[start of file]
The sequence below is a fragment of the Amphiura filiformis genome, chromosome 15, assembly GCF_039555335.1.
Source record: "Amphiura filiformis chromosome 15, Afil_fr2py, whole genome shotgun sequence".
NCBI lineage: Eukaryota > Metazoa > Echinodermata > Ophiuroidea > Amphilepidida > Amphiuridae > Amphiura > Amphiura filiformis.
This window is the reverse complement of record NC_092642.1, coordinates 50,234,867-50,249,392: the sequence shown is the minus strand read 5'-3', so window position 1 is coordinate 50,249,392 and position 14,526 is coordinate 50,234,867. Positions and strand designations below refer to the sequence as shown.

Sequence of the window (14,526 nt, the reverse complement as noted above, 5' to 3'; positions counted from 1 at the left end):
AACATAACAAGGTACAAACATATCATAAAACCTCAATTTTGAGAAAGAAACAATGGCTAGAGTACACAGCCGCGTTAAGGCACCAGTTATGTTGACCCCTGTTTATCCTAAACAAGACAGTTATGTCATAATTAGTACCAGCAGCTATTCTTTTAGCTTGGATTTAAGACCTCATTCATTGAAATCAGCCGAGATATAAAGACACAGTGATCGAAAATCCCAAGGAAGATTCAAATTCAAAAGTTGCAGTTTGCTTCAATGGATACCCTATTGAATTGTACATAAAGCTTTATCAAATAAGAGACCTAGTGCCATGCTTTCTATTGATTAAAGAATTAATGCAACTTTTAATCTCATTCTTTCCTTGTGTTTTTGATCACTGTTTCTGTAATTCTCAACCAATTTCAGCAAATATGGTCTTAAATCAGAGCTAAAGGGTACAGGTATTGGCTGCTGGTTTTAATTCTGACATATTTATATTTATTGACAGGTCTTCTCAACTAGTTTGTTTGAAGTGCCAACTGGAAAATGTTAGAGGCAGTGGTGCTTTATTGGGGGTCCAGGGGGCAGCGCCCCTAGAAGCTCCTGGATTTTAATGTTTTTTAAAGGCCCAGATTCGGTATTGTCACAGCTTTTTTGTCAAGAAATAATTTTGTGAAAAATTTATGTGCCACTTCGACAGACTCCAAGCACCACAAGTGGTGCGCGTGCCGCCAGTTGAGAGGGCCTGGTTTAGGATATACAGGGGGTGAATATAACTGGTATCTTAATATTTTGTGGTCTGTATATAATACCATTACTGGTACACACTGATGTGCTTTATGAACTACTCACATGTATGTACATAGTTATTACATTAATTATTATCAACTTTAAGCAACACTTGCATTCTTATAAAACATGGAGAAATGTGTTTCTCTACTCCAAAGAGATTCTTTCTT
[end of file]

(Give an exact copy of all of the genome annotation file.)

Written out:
The sequence below is a fragment of the Amphiura filiformis genome, chromosome 15, assembly GCF_039555335.1.
Source record: "Amphiura filiformis chromosome 15, Afil_fr2py, whole genome shotgun sequence".
NCBI lineage: Eukaryota > Metazoa > Echinodermata > Ophiuroidea > Amphilepidida > Amphiuridae > Amphiura > Amphiura filiformis.
This window is the reverse complement of record NC_092642.1, coordinates 50,234,867-50,249,392: the sequence shown is the minus strand read 5'-3', so window position 1 is coordinate 50,249,392 and position 14,526 is coordinate 50,234,867. Positions and strand designations below refer to the sequence as shown.

Sequence of the window (14,526 nt, the reverse complement as noted above, 5' to 3'; positions counted from 1 at the left end):
AACATAACAAGGTACAAACATATCATAAAACCTCAATTTTGAGAAAGAAACAATGGCTAGAGTACACAGCCGCGTTAAGGCACCAGTTATGTTGACCCCTGTTTATCCTAAACAAGACAGTTATGTCATAATTAGTACCAGCAGCTATTCTTTTAGCTTGGATTTAAGACCTCATTCATTGAAATCAGCCGAGATATAAAGACACAGTGATCGAAAATCCCAAGGAAGATTCAAATTCAAAAGTTGCAGTTTGCTTCAATGGATACCCTATTGAATTGTACATAAAGCTTTATCAAATAAGAGACCTAGTGCCATGCTTTCTATTGATTAAAGAATTAATGCAACTTTTAATCTCATTCTTTCCTTGTGTTTTTGATCACTGTTTCTGTAATTCTCAACCAATTTCAGCAAATATGGTCTTAAATCAGAGCTAAAGGGTACAGGTATTGGCTGCTGGTTTTAATTCTGACATATTTATATTTATTGACAGGTCTTCTCAACTAGTTTGTTTGAAGTGCCAACTGGAAAATGTTAGAGGCAGTGGTGCTTTATTGGGGGTCCAGGGGGCAGCGCCCCTAGAAGCTCCTGGATTTTAATGTTTTTTAAAGGCCCAGATTCGGTATTGTCACAGCTTTTTTGTCAAGAAATAATTTTGTGAAAAATTTATGTGCCACTTCGACAGACTCCAAGCACCACAAGTGGTGCGCGTGCCGCCAGTTGAGAGGGCCTGGTTTAGGATATACAGGGGGTGAATATAACTGGTATCTTAATATTTTGTGGTCTGTATATAATACCATTACTGGTACACACTGATGTGCTTTATGAACTACTCACATGTATGTACATAGTTATTACATTAATTATTATCAACTTTAAGCAACACTTGCATTCTTATAAAACATGGAGAAATGTGTTTCTCTACTCCAAAGAGATTCTTTCTT